When I meet older people in the small towns and the country near our central Texas ranch 40 miles south of “The Cowboy Capital of the World”, Stephenville, Texas, I find that more often than not, most of these people were either born, raised or visited relatives or friends in this part of Texas when they were children. The memories that were created during that impressionable time in their lives stayed with them. Many of the young people who lived here moved to the cities to attend college, work and eventually marry and raise a family. Some of the same people who couldn’t wait to get to the city came to the realization that the country wasn’t such a bad place to be after all and wisely decided to invest in a second home for a weekend getaway, some with hopes of retiring there. In the meantime, their children also reaped the benefits to be derived from spending time in the country. Many of these people stay in these homes long after their children have left home and had children of their own.
My husband and I have lived in the country full-time since 2003. Prior to that we had a 40-acre weekend getaway in Bosque County between Meridian and the little town of Cranfills Gap, a small town rich in Norwegian history. We now have a bigger place near Hamilton, Texas and plan to stay here as long as we can. Since we’ve been here I have seen many of our older neighbors move back to the cities that they left years ago. Many have lived their dream of country living and are ready to move back to the conveniences that city life has to offer. Some leave because they have lost their spouse and don’t want to be alone. Others have health issues and are more comfortable living closer to medical facilities. Many just want to be closer to their children and grandchildren. Many of our neighbors are constantly on the road to attend their grandchildrens’ baseball games, soccer matches, school plays, etc., and eventually choose to live closer to them. We have met a few people who decide to stay in the country after losing a spouse who lead very active lives and have no desire to move. Sometimes their children persuade them to move closer to them so they will be nearby if a problem arises. Then there are the lucky ones who have lived to a ripe old age and are perfectly content to live out their days in the country on their own. A lady who lives not far from us recently died at the age of 103 and was still living in her own home. I was told of another elderly lady who lived here years ago who always answered the door with a gun in her hand covered by a dishtowel in the event of an unwelcome visitor. She chose to stay in the country and apparently was a very resourceful little lady.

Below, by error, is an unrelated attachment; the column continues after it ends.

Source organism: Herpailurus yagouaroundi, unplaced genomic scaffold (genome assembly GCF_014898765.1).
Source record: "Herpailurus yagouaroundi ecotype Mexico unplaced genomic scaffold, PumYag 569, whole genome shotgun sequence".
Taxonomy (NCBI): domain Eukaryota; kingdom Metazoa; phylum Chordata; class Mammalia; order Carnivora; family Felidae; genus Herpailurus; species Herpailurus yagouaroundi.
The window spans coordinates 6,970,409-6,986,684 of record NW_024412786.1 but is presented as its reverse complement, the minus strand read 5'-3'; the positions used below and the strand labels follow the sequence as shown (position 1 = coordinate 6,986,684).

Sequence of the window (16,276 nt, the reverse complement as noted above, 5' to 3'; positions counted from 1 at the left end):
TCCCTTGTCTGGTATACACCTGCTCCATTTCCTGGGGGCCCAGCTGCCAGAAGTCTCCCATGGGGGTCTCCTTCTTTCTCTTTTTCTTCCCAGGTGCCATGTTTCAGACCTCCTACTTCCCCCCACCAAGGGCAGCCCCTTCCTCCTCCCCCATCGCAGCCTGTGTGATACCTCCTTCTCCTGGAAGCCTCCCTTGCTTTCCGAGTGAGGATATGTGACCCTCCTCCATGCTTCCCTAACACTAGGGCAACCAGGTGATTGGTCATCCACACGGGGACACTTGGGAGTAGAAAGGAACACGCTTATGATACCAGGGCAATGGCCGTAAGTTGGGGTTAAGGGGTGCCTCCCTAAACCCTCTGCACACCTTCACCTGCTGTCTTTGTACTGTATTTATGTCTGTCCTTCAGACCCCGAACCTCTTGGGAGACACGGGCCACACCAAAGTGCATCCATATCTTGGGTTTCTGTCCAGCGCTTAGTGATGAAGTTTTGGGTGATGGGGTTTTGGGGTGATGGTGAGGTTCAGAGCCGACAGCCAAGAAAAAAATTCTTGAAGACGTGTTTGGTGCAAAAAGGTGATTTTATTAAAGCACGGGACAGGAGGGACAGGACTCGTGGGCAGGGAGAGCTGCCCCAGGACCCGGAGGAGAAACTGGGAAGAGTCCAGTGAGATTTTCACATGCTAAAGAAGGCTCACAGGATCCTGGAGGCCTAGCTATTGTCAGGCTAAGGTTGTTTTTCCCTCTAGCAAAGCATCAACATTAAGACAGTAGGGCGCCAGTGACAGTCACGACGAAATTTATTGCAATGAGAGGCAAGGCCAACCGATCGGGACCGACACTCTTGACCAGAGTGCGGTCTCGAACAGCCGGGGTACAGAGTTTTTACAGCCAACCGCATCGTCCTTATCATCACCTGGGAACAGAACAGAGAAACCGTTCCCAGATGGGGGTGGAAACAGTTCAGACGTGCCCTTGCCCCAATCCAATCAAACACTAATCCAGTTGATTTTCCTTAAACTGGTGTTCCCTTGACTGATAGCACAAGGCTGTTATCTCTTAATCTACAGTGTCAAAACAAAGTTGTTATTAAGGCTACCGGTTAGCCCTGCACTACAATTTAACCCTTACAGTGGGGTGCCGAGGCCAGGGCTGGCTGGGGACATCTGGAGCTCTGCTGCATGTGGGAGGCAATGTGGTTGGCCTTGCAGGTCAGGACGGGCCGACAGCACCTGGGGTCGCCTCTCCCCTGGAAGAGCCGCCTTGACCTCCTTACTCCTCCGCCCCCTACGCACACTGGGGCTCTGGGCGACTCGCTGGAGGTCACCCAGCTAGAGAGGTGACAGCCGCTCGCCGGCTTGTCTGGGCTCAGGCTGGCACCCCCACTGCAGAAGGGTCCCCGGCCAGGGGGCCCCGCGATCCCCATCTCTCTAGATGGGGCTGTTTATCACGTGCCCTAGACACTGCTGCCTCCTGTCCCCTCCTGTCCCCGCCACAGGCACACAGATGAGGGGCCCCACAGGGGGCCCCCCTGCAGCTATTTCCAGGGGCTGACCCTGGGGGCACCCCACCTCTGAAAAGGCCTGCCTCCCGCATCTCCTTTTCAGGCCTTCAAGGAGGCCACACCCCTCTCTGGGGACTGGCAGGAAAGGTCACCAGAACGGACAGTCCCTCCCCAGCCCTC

Wherever you live, life is as enjoyable as you choose to make it. We all have to choose which forks in the road to take as we approach them. For us, we chose the fork that led to a quieter, simpler life in the country. We know the day might come when we decide to move back to the city. Until that time comes, we choose to enjoy all that the country has to offer: the beautiful skies and sunrises and sunsets, the abundant wildlife we see every day, the wildflowers and spring showers, the silence in the evening interrupted only by the hoot of an owl or the plaintive sound of a coyote howling in the distance and the promise of waking up to another glorious Texas morning. I know the “golden years” are getting closer (although I see nothing “golden” about it), so I intend to store up enough memories to last the rest of my life while I still choose to live in the country. The last ten years of country living and the ones to come are the ones I will consider “golden” and will always be thankful that I was lucky enough to have had that privilege. Sometimes the simple pleasures in life are the best. I am discovering that every day on my very own “little piece of Texas”.